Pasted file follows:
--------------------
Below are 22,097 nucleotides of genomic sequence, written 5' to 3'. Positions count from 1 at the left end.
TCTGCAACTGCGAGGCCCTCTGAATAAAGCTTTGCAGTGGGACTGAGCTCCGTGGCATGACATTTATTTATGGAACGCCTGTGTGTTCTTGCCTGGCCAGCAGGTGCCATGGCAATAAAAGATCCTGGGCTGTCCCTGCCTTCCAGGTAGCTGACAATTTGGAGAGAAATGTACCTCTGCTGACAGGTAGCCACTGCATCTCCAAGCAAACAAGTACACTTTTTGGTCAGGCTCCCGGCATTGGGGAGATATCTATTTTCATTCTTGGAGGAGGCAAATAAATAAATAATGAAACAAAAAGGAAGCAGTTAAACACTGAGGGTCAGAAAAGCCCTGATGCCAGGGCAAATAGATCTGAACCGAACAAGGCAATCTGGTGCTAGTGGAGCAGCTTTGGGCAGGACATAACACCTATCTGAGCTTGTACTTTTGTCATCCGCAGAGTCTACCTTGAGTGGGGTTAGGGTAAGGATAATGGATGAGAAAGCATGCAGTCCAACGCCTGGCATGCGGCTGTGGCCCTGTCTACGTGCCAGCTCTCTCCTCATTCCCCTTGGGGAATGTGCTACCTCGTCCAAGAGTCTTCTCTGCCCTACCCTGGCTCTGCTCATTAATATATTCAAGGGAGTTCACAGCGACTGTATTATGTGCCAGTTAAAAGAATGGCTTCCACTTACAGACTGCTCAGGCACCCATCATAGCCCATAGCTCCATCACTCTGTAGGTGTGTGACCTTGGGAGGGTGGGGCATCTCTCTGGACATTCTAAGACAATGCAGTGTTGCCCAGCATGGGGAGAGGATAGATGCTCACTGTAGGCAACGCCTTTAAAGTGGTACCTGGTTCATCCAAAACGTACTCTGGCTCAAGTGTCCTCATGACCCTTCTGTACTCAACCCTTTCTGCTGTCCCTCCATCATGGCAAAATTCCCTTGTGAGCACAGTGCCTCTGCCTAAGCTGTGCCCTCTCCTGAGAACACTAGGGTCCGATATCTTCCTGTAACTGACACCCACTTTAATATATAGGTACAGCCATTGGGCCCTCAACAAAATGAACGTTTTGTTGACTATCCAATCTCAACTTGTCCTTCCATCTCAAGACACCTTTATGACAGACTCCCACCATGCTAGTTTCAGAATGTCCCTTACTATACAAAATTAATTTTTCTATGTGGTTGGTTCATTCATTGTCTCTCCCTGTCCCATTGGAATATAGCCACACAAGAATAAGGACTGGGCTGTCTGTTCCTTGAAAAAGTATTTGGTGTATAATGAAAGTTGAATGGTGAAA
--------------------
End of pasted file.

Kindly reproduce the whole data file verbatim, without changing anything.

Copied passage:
Below are 22,097 nucleotides of genomic sequence, written 5' to 3'. Positions count from 1 at the left end.
TCTGCAACTGCGAGGCCCTCTGAATAAAGCTTTGCAGTGGGACTGAGCTCCGTGGCATGACATTTATTTATGGAACGCCTGTGTGTTCTTGCCTGGCCAGCAGGTGCCATGGCAATAAAAGATCCTGGGCTGTCCCTGCCTTCCAGGTAGCTGACAATTTGGAGAGAAATGTACCTCTGCTGACAGGTAGCCACTGCATCTCCAAGCAAACAAGTACACTTTTTGGTCAGGCTCCCGGCATTGGGGAGATATCTATTTTCATTCTTGGAGGAGGCAAATAAATAAATAATGAAACAAAAAGGAAGCAGTTAAACACTGAGGGTCAGAAAAGCCCTGATGCCAGGGCAAATAGATCTGAACCGAACAAGGCAATCTGGTGCTAGTGGAGCAGCTTTGGGCAGGACATAACACCTATCTGAGCTTGTACTTTTGTCATCCGCAGAGTCTACCTTGAGTGGGGTTAGGGTAAGGATAATGGATGAGAAAGCATGCAGTCCAACGCCTGGCATGCGGCTGTGGCCCTGTCTACGTGCCAGCTCTCTCCTCATTCCCCTTGGGGAATGTGCTACCTCGTCCAAGAGTCTTCTCTGCCCTACCCTGGCTCTGCTCATTAATATATTCAAGGGAGTTCACAGCGACTGTATTATGTGCCAGTTAAAAGAATGGCTTCCACTTACAGACTGCTCAGGCACCCATCATAGCCCATAGCTCCATCACTCTGTAGGTGTGTGACCTTGGGAGGGTGGGGCATCTCTCTGGACATTCTAAGACAATGCAGTGTTGCCCAGCATGGGGAGAGGATAGATGCTCACTGTAGGCAACGCCTTTAAAGTGGTACCTGGTTCATCCAAAACGTACTCTGGCTCAAGTGTCCTCATGACCCTTCTGTACTCAACCCTTTCTGCTGTCCCTCCATCATGGCAAAATTCCCTTGTGAGCACAGTGCCTCTGCCTAAGCTGTGCCCTCTCCTGAGAACACTAGGGTCCGATATCTTCCTGTAACTGACACCCACTTTAATATATAGGTACAGCCATTGGGCCCTCAACAAAATGAACGTTTTGTTGACTATCCAATCTCAACTTGTCCTTCCATCTCAAGACACCTTTATGACAGACTCCCACCATGCTAGTTTCAGAATGTCCCTTACTATACAAAATTAATTTTTCTATGTGGTTGGTTCATTCATTGTCTCTCCCTGTCCCATTGGAATATAGCCACACAAGAATAAGGACTGGGCTGTCTGTTCCTTGAAAAAGTATTTGGTGTATAATGAAAGTTGAATGGTGAAA